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Proceedings Paper

Load-induced debonding of FRP composites applied to reinforced concrete
Author(s): Joel Blok; Jeff Brown
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Paper Abstract

Fiber-reinforced polymer (FRP) composites are widely used to increase the flexural and shear capacity of reinforced concrete (RC) elements. One potential disadvantage is that strengthened surfaces are no longer visible and cracks or delaminations that result from excessive loading or fatigue may go undetected. This research investigated thermal imaging techniques for monitoring and evaluating load-induced delamination of FRP composites applied to small scale RC beams. Two beams (3.5 in x 4.5 in x 58 in) were loaded monotonically to failure. Infrared thermography (IRT) inspections were performed at various load levels through failure using a composite phase imaging technique. Two similar beams were tested in fatigue and periodic IRT inspections were performed at 50,000-cycle intervals. Individual phase values for each pixel were designated as "well-bonded", "suspect" or "unbonded" to indicate the quality of FRP bond. Suspect areas included regions of excess thickened-epoxy tack-coat and smaller installation defects in the unloaded specimens. The long-term objective of this research is to develop a practical framework for conducting quantitative IRT inspections of FRP composites applied to RC and incorporating these results into acceptance criteria for new installations and predictions for the remaining service life of in-service FRP systems. This method may also offer insight into the necessity for repairs to in-service systems.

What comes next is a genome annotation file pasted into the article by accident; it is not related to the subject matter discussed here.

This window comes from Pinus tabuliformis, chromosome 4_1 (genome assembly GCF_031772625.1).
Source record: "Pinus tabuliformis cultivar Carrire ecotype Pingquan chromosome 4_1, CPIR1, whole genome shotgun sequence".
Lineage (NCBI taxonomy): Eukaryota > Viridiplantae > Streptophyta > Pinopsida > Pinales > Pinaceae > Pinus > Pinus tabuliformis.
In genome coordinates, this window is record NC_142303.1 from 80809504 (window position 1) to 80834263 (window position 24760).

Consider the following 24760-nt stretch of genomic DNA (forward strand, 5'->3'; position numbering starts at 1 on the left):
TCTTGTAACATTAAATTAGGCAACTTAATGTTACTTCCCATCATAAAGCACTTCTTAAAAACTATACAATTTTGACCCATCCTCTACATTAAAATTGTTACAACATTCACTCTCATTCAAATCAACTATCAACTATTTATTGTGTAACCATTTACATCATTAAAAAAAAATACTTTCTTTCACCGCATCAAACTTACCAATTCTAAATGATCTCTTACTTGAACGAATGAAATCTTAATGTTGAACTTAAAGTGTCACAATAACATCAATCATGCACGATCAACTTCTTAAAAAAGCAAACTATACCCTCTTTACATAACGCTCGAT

Paper Details

Date Published: 22 April 2009
PDF: 9 pages
Proc. SPIE 7299, Thermosense XXXI, 72990Q (22 April 2009); doi: 10.1117/12.818991
Show Author Affiliations
Joel Blok, Hope College (United States)
Jeff Brown, Hope College (United States)


Published in SPIE Proceedings Vol. 7299:
Thermosense XXXI
Douglas D. Burleigh; Ralph B. Dinwiddie, Editor(s)

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